Maybe we are trying to make things ordinary that are not. My kids are growing up and getting ready to graduate from high school. One of my sons is very into science and loves biology and genetics and he is fond of boiling things down to an “everybody’s just a mass of cells having a collective hallucination” type of rhetoric that leaves little room for the esoteric and little room for inherent meaning. However, for me, I come back to the reality of being human as its own kind of miracle, its own profound magic. The reality of having this body with all these cells, which are doing all these things day in and day out that I don’t consciously know how to do, and yet my body does them every single day. That’s magic, even if we can explain the objective “why” of it. I don’t consciously know how to beat my own heart, but wait a second, yes, I do, because here it is beating every day from birth till death. Some people may be quite attached to maintaining the assertion that life is random and pointless, but this is not the story I see. I see wonder. I see magic. I see a miracle in motion. I am awestruck at the impossible reality of being a bundle of cells typing this essay right now. Yes, I am “only” a bundle of cells and that is absolutely pure magic to me. In fact, your very presence right here, right now is proof of the sacred on this earth in my eyes. May we all love the ordinary and let it whisper of the magic right beneath the skin.

Breathe deep
and allow your gaze
to settle on something you love.
Draw up strength from the earth.
Draw down light from the sky.
Allow yourself to be refilled and restored.
There is good to be done on this day.
Let your own two hands
against your heart be the reminder
you need
that the pulse of the sacred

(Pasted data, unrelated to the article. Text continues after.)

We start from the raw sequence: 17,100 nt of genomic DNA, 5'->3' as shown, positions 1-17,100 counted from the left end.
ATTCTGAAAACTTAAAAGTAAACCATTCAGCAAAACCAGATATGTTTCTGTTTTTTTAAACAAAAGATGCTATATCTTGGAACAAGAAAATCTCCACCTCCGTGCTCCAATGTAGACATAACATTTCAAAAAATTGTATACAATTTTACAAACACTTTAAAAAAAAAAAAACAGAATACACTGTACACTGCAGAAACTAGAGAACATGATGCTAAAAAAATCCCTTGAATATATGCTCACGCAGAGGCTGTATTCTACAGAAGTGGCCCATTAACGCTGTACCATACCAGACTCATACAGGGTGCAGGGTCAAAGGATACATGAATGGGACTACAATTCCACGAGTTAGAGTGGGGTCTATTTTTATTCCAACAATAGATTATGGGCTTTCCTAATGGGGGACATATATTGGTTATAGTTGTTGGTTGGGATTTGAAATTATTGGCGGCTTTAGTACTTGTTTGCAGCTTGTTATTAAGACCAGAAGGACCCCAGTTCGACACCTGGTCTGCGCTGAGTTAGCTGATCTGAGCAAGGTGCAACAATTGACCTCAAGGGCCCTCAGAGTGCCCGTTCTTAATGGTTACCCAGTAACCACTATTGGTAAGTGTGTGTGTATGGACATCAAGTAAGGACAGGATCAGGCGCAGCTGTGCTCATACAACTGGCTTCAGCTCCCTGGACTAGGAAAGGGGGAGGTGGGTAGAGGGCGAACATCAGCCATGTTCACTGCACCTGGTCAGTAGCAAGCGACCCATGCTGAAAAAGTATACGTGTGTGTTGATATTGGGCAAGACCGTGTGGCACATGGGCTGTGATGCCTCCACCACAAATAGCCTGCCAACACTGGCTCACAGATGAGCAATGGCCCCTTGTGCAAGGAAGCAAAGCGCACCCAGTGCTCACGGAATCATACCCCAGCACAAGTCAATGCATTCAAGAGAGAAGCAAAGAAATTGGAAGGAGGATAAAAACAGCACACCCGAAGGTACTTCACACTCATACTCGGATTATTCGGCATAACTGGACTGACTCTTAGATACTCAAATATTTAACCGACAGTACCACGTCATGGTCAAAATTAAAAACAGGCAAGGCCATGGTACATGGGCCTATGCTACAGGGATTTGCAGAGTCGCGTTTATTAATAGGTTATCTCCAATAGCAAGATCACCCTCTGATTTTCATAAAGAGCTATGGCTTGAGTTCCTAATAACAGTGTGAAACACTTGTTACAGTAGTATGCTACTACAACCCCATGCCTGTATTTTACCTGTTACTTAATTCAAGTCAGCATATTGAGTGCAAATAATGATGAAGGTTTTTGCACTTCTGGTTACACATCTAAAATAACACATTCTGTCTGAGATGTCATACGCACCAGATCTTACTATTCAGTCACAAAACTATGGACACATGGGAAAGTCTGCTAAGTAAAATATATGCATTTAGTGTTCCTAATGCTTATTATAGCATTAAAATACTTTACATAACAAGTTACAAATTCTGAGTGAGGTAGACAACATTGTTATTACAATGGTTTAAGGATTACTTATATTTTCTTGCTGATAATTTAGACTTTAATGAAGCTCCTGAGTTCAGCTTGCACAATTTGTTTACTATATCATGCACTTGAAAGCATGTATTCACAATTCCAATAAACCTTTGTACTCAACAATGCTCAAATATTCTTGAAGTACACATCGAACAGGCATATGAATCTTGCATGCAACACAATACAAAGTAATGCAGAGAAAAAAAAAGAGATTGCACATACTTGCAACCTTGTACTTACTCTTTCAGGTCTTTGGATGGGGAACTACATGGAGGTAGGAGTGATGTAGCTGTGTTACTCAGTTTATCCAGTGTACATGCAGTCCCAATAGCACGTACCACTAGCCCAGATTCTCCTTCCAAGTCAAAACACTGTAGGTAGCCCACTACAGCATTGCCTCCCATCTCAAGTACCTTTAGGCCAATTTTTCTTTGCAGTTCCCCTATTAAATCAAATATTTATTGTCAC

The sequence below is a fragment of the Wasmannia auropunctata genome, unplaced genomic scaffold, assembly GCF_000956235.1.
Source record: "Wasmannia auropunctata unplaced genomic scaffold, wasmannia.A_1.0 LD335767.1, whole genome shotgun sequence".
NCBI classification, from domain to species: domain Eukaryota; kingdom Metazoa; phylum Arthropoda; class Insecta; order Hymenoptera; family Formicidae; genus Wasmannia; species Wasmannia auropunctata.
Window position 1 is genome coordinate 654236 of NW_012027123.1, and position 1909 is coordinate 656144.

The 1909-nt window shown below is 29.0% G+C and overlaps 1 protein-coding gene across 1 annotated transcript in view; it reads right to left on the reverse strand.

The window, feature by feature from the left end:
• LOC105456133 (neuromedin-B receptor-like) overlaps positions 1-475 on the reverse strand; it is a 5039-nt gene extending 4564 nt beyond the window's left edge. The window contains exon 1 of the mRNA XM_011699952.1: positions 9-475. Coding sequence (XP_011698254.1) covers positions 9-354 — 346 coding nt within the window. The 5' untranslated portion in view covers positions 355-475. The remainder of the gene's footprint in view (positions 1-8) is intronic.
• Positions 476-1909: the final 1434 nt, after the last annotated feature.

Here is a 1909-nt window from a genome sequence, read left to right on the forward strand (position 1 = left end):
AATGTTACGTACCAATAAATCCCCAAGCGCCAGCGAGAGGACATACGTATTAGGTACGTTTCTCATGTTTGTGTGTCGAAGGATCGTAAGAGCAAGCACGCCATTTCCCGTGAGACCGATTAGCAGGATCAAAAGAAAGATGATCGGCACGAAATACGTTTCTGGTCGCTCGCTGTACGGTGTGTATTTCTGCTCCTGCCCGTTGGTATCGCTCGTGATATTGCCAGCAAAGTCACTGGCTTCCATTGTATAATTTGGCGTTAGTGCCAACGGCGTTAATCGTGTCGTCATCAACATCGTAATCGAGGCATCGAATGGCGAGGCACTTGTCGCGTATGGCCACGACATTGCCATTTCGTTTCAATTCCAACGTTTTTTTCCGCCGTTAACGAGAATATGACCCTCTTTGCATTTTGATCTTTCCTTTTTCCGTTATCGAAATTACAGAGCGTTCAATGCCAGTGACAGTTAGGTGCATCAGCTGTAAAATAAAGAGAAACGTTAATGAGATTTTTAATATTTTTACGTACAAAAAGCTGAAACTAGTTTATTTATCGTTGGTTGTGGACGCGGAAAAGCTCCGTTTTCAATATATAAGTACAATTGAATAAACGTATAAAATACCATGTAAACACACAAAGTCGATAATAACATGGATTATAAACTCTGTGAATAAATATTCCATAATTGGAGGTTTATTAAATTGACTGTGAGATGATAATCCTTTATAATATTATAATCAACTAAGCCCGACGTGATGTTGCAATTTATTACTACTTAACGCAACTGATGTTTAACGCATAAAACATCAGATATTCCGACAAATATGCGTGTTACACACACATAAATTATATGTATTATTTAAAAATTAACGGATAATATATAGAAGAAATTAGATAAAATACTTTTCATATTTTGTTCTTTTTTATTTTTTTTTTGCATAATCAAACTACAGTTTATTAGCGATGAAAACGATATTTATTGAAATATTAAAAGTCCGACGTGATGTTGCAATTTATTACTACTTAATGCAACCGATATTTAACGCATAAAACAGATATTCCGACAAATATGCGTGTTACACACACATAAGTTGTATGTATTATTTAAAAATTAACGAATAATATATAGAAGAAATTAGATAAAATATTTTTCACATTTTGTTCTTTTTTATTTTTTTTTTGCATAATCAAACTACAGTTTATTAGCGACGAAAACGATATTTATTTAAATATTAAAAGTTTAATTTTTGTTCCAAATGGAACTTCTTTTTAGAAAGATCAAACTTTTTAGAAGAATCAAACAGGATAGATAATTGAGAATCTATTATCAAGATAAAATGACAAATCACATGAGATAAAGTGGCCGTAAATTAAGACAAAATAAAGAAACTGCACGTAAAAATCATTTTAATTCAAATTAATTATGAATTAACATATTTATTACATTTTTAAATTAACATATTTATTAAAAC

still beats
and the chord of the holy yet chimes.

Molly Remer, MSW, D.Min, is a priestess facilitating women’s circles, seasonal rituals, and family ceremonies in central Missouri. Molly and her husband Mark co-create Story Goddesses at Brigid’s Grove. Molly is the author of nine books, including Walking with Persephone, Whole and HolyWomanrunes, and the Goddess Devotional. She is the creator of the devotional experience #30DaysofGoddess and she loves savoring small magic and everyday enchantment.



Categories: Earth-based spirituality, Embodiment, Goddess, Goddess Spirituality, Goddess Spirituality, Goddess Spirituality, Interdependence of Life, Magic, Motherhood, mystery, Poetry, Spiritual Journey, Spirituality, Women Mystics, Women's Spirituality

8 replies

  1. Yes, yes, yes! There is little that is extraordinary in the ordinary. Being is indeed not competitive. It’s just what we “do” as we try to live our peaceful, sacred, Goddess-filled days. We just “be” and She is with us. I used to go to every ritual and spiritual event I could find, but I don’t do that anymore, and it’s not just because I don’t want to drive on the Los Angeles freeways anymore. It’s not just because of the pandemic. I’m finally figuring out that I can be, that is, live peacefully as my heart beats and She is present in the beating and in everything else.

    Excellent post! Thanks for reminding us of such good, basic facts of ordinary existence. Yes, it’s magical. Bright blessings!

    Liked by 1 person

  2. Oh Molly, what a wonderful post, especially for me today. I put so much pressure on myself and I don’t cut myself enough slack and recognize that I’m a human BEing, not a human DOing. I also need to remember to take care of myself, especially considering my illness and the fact that I have a new as yet undiagnosed illness. I also love what you write about focusing on the ordinary and finding the Goddess there and realizing that there is nothing ordinary about life. I love your poem, too!!! Blessings to you, Mark, your children, and your staff.

    Liked by 1 person

  3. “On a goddess based path, with a feminist orientation, I find that the Goddess herself pervades all of existence, pervades your whole entire life, even the rough and weary places, even the ragged and strange places.” You nail it Molly – it is within the ordinary that we experience the extraordinary -embodiment allows us to be truly present.

    My one objection is to Dyers remark ‘don’t argue with reality’ – Whose reality I ask? Certainly not that belonging to the culture as a whole because this culture thrives on SPEED.

    Liked by 1 person

    • Good point! The reality he–and I–speak of, would be *what is happening RIGHT NOW.* As in, if it is raining, we don’t argue with reality and complain about how we wish it wasn’t. If I know that the raccoons will get into my bird feeder and eat all the seeds if I don’t bring it inside, but I keep leaving it outside anyway, I’m arguing with reality. So, no, he was not speaking about cultural reality, but rather the reality of the present moment/the now. I should have explained that more clearly!

      Like